26 November 2018

Gripen pilots train in Sweden

An international exercise involving Gripen pilots from five countries was recently conducted at FOI’s Air Combat Simulation Center, FLSC. The exchange of experience hones everyone’s tactical capability.


Briefing after one of the exercises. Photo: Albert Hager Bernats/FOI.

– Tactical exercises like this one mean that we train leadership and decision-making capability involving either two or four aircraft, says pilot Henrik Nyström, a captain in the Swedish Air Force and project leader for this year’s international tactical leadership training. The scenarios are built up with clear tasks and could involve defending a stretch of coast against incoming enemy aircraft. Fast assessment and the possibility to rerun the scenario after receiving feedback make the simulator training attractive.

FOI’s facility, the Swedish Air Force Combat Simulation Centre, FLSC, combines manned simulators and computer-generated forces. The pilots and fighter controllers sit in authentic environments and use the same type of equipment they would use normally.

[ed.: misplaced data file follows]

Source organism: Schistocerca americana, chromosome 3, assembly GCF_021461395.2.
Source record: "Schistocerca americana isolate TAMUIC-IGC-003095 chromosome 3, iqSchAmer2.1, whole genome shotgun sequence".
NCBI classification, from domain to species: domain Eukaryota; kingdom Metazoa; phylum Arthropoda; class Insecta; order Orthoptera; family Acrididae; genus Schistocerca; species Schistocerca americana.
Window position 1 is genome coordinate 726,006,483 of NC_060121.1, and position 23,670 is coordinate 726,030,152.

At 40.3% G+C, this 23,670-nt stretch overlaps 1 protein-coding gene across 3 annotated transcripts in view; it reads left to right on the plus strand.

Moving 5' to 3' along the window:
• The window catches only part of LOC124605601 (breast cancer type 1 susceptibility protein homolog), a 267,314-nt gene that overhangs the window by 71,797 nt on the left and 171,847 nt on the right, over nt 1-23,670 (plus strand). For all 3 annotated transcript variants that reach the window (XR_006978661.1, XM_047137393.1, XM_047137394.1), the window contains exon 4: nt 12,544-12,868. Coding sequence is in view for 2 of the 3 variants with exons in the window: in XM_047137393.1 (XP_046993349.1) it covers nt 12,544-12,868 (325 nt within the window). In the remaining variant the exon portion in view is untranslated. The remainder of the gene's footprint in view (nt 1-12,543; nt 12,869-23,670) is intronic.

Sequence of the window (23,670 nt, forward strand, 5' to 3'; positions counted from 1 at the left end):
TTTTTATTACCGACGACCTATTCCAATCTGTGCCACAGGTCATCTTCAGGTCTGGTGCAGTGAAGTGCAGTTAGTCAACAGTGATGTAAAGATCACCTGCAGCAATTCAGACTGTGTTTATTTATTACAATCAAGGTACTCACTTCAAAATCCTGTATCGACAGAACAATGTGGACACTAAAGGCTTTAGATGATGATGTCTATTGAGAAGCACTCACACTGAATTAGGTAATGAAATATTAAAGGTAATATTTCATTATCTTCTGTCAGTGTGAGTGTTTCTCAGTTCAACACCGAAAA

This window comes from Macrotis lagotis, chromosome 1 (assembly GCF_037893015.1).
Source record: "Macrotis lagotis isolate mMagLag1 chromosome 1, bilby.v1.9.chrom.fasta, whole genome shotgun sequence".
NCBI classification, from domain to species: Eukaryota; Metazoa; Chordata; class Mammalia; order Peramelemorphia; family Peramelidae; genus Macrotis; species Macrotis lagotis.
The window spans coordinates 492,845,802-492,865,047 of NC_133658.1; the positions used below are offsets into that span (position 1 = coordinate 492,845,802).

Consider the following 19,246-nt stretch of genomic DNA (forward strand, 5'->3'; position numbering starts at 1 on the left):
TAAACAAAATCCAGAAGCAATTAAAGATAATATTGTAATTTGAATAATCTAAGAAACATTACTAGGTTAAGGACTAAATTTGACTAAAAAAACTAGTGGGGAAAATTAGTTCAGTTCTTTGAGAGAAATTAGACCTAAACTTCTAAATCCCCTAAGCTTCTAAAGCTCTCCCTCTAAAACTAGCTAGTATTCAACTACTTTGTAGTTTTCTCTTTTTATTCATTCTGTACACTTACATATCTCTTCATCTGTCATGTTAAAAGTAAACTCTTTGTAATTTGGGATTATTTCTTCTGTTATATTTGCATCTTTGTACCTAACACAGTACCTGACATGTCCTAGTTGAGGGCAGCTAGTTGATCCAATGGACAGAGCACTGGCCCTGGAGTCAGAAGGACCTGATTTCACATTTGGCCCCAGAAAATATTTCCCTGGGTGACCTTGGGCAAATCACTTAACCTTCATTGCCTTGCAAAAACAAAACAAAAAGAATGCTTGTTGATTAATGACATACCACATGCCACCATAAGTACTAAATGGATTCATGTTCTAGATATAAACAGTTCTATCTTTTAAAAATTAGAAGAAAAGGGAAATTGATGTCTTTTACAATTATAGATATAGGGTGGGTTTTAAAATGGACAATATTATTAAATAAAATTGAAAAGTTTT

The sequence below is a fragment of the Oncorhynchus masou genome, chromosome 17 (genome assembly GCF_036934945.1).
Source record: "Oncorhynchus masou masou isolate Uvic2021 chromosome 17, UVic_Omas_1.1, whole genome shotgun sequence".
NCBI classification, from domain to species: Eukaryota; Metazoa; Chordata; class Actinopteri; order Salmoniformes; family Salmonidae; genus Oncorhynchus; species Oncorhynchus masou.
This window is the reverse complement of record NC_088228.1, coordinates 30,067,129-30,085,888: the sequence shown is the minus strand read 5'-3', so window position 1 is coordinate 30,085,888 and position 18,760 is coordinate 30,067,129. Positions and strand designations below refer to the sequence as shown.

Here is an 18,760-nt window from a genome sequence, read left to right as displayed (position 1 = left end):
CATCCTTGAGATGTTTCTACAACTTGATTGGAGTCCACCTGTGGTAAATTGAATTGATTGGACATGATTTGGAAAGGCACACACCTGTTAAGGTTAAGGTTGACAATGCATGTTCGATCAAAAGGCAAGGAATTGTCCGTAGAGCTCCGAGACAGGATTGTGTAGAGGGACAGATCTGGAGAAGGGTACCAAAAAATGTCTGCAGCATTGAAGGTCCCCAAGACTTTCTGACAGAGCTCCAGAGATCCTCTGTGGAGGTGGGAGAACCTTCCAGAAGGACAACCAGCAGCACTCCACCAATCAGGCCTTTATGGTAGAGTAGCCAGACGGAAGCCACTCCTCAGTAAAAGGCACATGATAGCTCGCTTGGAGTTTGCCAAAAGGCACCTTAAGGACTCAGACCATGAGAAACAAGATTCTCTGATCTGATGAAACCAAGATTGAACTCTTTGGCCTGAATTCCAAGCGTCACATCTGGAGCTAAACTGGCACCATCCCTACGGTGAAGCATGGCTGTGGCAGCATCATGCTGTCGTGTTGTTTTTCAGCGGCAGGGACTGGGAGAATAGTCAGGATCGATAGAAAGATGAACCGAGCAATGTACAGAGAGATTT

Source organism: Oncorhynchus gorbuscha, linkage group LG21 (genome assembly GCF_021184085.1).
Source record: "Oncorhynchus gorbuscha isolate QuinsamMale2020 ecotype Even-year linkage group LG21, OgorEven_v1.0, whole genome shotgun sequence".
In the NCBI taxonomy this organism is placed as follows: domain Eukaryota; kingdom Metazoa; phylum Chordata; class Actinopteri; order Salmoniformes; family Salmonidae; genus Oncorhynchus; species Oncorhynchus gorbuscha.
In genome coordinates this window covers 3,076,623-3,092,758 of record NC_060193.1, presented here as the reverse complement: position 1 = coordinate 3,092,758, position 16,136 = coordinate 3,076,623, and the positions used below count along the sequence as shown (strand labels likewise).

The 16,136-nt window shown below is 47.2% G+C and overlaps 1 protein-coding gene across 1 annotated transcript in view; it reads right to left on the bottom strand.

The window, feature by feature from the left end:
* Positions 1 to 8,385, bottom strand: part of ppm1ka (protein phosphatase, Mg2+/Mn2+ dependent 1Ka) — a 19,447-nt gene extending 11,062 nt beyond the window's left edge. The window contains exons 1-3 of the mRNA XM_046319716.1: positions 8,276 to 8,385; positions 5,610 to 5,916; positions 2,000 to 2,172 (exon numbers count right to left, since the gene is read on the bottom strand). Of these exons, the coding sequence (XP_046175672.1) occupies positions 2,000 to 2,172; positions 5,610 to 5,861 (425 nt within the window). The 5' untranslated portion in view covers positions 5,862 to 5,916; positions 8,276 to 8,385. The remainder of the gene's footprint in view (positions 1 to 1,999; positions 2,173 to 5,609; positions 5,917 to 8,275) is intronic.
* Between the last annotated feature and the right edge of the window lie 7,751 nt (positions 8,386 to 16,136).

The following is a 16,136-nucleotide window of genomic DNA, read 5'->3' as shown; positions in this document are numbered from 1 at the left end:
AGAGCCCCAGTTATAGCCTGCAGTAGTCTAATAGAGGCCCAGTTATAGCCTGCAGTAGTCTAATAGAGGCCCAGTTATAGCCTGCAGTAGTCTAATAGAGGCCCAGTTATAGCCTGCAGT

– Those who train at the FLSC already know how to fly, says Niclas Lagerbäck, fighter controller at FOI and responsible for tactical operations at the facility. When the Gripen pilots and fighter controllers come here, they practice solving realistic tasks together. They train in acting as a group, with or against other aircraft or combat forces. We achieve the same training effect as in real life, but for a fraction of the time and cost, observes Niclas Lagerbäck.

– An advantage of international exercises is that we share experiences and learn new ways to tackle and solve problems, states Henrik Nyström. Leading a team of pilots from several countries involves sharpening one’s decision-making and paying more attention to how one’s leadership works in unfamiliar situations and with new colleagues. This strengthens the operational capability of both Sweden and the other Gripen countries.


Discussion between pilots. Photo: Albert Hager Bernats/FOI.